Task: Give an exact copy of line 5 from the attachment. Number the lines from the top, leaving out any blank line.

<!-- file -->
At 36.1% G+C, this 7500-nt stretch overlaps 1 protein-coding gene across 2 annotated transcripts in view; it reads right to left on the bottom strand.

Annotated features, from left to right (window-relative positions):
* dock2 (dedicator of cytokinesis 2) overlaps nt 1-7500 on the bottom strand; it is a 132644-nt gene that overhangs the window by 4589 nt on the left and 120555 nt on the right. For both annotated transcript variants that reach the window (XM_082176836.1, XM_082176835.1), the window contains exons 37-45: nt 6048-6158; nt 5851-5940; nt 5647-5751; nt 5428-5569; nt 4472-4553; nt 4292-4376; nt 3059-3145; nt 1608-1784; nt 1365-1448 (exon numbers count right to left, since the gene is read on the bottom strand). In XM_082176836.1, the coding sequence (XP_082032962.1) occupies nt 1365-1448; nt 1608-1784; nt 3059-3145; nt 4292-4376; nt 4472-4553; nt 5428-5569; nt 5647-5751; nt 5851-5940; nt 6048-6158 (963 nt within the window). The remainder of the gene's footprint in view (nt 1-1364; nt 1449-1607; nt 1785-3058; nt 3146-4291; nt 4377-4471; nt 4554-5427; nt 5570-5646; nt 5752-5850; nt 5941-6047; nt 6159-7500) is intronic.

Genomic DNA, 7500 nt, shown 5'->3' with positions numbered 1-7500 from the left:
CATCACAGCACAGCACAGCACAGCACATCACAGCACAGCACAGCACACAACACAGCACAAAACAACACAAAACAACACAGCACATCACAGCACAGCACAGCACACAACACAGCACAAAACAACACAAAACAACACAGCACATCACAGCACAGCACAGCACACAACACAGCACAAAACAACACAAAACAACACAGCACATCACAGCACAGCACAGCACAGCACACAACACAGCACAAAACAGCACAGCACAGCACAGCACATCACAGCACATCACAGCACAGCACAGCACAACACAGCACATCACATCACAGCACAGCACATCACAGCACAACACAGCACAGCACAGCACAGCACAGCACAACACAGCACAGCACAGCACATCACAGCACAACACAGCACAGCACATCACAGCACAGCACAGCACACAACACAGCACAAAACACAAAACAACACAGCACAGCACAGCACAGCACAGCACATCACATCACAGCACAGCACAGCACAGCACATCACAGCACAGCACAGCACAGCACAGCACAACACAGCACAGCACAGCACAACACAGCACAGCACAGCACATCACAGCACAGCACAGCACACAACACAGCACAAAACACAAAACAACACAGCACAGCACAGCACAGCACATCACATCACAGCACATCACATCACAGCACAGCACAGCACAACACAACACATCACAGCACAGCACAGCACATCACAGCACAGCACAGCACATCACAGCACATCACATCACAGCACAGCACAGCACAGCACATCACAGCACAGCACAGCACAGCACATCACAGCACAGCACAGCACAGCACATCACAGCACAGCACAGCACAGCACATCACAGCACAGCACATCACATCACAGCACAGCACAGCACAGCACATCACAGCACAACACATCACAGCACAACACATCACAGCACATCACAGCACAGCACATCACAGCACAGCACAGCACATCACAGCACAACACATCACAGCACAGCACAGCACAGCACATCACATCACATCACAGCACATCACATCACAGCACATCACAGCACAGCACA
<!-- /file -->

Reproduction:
CATCACAGCACAGCACAGCACAGCACATCACAGCACAGCACAGCACACAACACAGCACAAAACAACACAAAACAACACAGCACATCACAGCACAGCACAGCACACAACACAGCACAAAACAACACAAAACAACACAGCACATCACAGCACAGCACAGCACACAACACAGCACAAAACAACACAAAACAACACAGCACATCACAGCACAGCACAGCACAGCACACAACACAGCACAAAACAGCACAGCACAGCACAGCACATCACAGCACATCACAGCACAGCACAGCACAACACAGCACATCACATCACAGCACAGCACATCACAGCACAACACAGCACAGCACAGCACAGCACAGCACAACACAGCACAGCACAGCACATCACAGCACAACACAGCACAGCACATCACAGCACAGCACAGCACACAACACAGCACAAAACACAAAACAACACAGCACAGCACAGCACAGCACAGCACATCACATCACAGCACAGCACAGCACAGCACATCACAGCACAGCACAGCACAGCACAGCACAACACAGCACAGCACAGCACAACACAGCACAGCACAGCACATCACAGCACAGCACAGCACACAACACAGCACAAAACACAAAACAACACAGCACAGCACAGCACAGCACATCACATCACAGCACATCACATCACAGCACAGCACAGCACAACACAACACATCACAGCACAGCACAGCACATCACAGCACAGCACAGCACATCACAGCACATCACATCACAGCACAGCACAGCACAGCACATCACAGCACAGCACAGCACAGCACATCACAGCACAGCACAGCACAGCACATCACAGCACAGCACAGCACAGCACATCACAGCACAGCACATCACATCACAGCACAGCACAGCACAGCACATCACAGCACAACACATCACAGCACAACACATCACAGCACATCACAGCACAGCACATCACAGCACAGCACAGCACATCACAGCACAACACATCACAGCACAGCACAGCACAGCACATCACATCACATCACAGCACATCACATCACAGCACATCACAGCACAGCACA